Adoption Strategies


Adoption strategies are research designs for studying sources of variation in human behavior that require the cleavage between rearing and biological background produced by adoption. Resemblance between biologically unrelated individuals reared in the same family estimates the importance of shared experience as a source of variation in human behavior.

Keywords: adoption; intelligence; personality; Colorado Adoption Project

Figure 1.

Correlations of parental general cognitive ability with child IQ scores at ages 4, 7, 12 and 16 years for adoptive parent–adopted child (AP–AC), birth parent–adopted child (BP–AC) and control parent–control child (CP–CC) relationships.



Alarcón M, Plomin R, Fulker DW, Corley R and De Fries JC (1999) Molarity not modularity: multivariate genetic analysis of specific cognitive abilities in parents and their 16‐year‐old children in the Colorado Adoption Project. Cognitive Development 14: 175–193.

Bishop EG, Cherny SS, Corley RP, et al. (2002) Developmental genetic analysis of general cognitive ability from 1 to 12 years in a sample of adoptees, biological siblings, and twins. Intelligence 137: 1–20.

Cadoret RJ, Yates WR, Troughton E and Woodworth G (1995) Genetic–environmental interaction in the genesis of aggressivity and conduct disorders. Archives of General Psychiatry 52: 916–924.

Cloninger CR, Bohman M and Sigvardsson S (1981) Inheritance of alcohol abuse: cross‐fostering analysis of adopted men. Archives of General Psychiatry 38: 861–868.

De Fries JC, Plomin R and Fulker DW (1994) Nature and Nurture During Middle Childhood. Cambridge, MA: Blackwell Scientific Publishers.

Fulker DW, De Fries JC and Plomin R (1988) Genetic influence on general mental ability increases between infancy and middle childhood. Nature 336: 767–769.

Heston LL (1966) Psychiatric disorders in foster home reared children of schizophrenic mothers. British Journal of Psychiatry 112: 819–825.

Horn JM, Loehlin JC and Willerman L (1979) Intellectual resemblance among adoptive and biological relatives: the Texas Adoption Project. Behavior Genetics 9: 177–207.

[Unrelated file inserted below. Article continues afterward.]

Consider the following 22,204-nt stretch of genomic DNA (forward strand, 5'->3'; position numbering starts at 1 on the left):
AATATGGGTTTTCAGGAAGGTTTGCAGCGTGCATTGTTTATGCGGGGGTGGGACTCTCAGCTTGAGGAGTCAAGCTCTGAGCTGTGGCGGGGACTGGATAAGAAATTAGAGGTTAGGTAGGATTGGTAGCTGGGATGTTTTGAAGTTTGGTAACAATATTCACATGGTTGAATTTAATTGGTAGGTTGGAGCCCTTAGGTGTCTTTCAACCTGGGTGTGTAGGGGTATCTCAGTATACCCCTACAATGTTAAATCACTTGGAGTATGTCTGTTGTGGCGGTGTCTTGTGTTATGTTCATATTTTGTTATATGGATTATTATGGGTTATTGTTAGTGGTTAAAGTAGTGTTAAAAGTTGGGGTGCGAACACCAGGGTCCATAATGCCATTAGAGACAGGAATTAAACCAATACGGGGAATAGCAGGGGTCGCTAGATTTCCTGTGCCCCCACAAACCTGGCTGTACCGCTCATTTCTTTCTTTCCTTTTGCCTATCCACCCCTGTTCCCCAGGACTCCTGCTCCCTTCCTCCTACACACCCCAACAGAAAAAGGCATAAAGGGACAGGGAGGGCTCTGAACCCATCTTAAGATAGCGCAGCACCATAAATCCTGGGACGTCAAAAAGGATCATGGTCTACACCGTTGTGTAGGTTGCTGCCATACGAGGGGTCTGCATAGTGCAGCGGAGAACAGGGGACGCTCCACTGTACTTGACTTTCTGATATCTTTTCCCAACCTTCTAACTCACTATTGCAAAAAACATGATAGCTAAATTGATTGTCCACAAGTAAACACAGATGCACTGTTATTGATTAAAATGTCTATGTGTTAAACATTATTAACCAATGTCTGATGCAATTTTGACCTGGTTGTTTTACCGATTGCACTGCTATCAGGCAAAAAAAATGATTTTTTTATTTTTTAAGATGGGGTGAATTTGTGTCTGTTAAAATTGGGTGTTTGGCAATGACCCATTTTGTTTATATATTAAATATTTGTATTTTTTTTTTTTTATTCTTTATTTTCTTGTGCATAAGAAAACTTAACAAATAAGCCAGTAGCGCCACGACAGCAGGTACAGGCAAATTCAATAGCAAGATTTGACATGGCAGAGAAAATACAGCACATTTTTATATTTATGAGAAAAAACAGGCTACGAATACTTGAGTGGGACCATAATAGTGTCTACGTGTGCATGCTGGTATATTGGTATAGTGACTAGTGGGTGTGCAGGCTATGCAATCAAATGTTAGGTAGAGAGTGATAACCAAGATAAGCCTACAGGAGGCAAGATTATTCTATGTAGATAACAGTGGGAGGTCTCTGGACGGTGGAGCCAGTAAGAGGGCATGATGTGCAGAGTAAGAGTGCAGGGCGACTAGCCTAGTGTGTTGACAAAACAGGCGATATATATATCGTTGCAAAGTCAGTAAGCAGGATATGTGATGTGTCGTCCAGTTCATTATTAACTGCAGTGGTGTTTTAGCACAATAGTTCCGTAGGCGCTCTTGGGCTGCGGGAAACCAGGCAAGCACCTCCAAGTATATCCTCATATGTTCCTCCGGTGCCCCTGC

Loehlin JC, Horn JM and Willerman L (1989) Modeling IQ change: evidence from the Texas Adoption Project. Child Development 60: 993–1004.

Plomin R, Caspi A, Corley R, Fulker DW and De Fries JC (1998) Adoption results for self‐reported personality: evidence for nonadditive genetic effects? Journal of Personality and Social Psychology 75: 211–218.

Plomin R, Fulker DW, Corley R and De Fries JC (1997) Nature, nurture, and cognitive development from 1 to 16 years: a parent–offspring adoption study. Psychological Science 8: 442–447.

Skodak M and Skeels HM (1949) A final follow‐up on one hundred adopted children. Journal of Genetic Psychology 75: 84–125.

Further Reading

Capron C and Duyme M (1989) Assessment of the effects of socio‐economic status on IQ in a full cross‐fostering study. Nature 340: 552–554.

Capron C and Duyme M (1996) Effect of socioeconomic status of biological and adoptive parents on WISC‐R subtest scores of their French adopted children. Intelligence 22: 259–275.

Loehlin JC, Willerman L and Horn JM (1982) Personality resemblances between unwed mothers and their adopted‐away offspring. Journal of Personality and Social Psychology 42: 1089–1099.

Loehlin JC, Willerman L and Horn JM (1987) Personality resemblance in adoptive families: a 10‐year follow‐up. Journal of Personality and Social Psychology 53: 961–969.

McGue M, Sharma S and Benson P (1996) Parent and sibling influences on adolescent alcohol use and misuse: evidence from a US adoption cohort. Journal of Studies on Alcohol 57: 8–18.

Plomin R and De Fries JC (1985) Origins of Individual Differences in Infancy: The Colorado Adoption Project. Orlando, FL: Academic Press.

Plomin R and De Fries JC (1998) The genetics of cognitive abilities and disabilities. Scientific American 278: 62–69.

Plomin R, De Fries JC and Fulker DW (1988) Nature and Nurture During Infancy and Early Childhood. Cambridge, UK: Cambridge University Press.

Scarr S and Weinberg RA (1976) IQ test performance of black children adopted by white families. American Psychologist 31: 726–739.

Scarr S and Weinberg RA (1978) The influence of ‘family background’ on intellectual attainment. American Sociological Review 43: 674–692.

Tienari P, Wynne LC, Moring J, et al. (1994) The Finnish adoptive study of schizophrenia: implications for family research. British Journal of Psychiatry 23(supplement): 20–26.

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Corley, Robin P(Jul 2006) Adoption Strategies. In: eLS. John Wiley & Sons Ltd, Chichester. [doi: 10.1038/npg.els.0005231]